Friday, 10 February 2017

A woman is alone - Aída Cartagena Portalatín

A woman is alone.
Alone with her stature. With her open eyes. With her open arms. With her heart open like a wide silence.
She waits in the desperate and despairing night without losing hope. She thinks she is in the flagship with the saddest light of creation.
Already she has hoisted her sails and let herself be carried by the North wind in accelerated flight before the eyes of love.

A woman is alone.
She holds her dreams fast with dreams, the dreams that remain to her, and all the sky of the Antilles.
Solemn and quiet before the world that is a human stone, in motion, adrift, lost in the sense of its own word, its useless word.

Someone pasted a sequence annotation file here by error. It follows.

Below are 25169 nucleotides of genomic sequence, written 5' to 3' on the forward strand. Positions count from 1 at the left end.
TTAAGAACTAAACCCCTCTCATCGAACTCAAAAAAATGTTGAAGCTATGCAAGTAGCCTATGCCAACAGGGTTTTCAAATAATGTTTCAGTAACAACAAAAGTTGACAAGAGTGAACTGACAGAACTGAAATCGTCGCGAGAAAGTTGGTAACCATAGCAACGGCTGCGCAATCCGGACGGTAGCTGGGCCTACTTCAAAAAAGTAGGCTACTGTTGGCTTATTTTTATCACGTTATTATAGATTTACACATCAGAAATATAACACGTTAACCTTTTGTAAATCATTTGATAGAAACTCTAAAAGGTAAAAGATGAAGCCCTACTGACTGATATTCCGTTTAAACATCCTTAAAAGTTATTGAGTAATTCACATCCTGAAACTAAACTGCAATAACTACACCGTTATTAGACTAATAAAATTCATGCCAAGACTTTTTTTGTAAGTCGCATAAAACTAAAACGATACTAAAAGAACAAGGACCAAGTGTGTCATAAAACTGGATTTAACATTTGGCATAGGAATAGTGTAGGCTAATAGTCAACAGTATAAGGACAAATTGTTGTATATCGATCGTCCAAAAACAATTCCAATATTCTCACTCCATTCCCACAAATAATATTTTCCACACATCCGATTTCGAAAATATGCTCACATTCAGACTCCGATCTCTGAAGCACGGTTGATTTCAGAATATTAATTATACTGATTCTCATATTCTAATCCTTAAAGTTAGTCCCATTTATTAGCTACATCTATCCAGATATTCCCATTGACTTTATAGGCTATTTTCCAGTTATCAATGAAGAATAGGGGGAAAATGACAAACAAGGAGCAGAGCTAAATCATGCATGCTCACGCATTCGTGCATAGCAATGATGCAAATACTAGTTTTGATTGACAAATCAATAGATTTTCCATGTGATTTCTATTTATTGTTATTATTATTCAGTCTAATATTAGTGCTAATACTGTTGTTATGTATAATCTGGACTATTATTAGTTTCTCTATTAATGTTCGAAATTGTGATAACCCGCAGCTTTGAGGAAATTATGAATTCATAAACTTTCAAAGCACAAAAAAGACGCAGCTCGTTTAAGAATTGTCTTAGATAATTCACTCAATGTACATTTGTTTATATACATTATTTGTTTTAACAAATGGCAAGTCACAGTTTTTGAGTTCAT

A woman is alone.
She thinks that now everything is nothing and no one says anything from the party to the mourning about the blood that leaps, about the blood that runs about the blood that is born or dies of death.
Nobody comes forward to offer her a dress to clothe her voice that sobs naked, spelling itself.

A woman is alone.
She feels, and her truth drowns—in thoughts that translate the beauty of the rose, of the star, of love, of man and of God.

Aída Cartagena Portalatín (1918 - 1994) Dominican Republic
Translated by Judith Kerman
Source: BOA Editions

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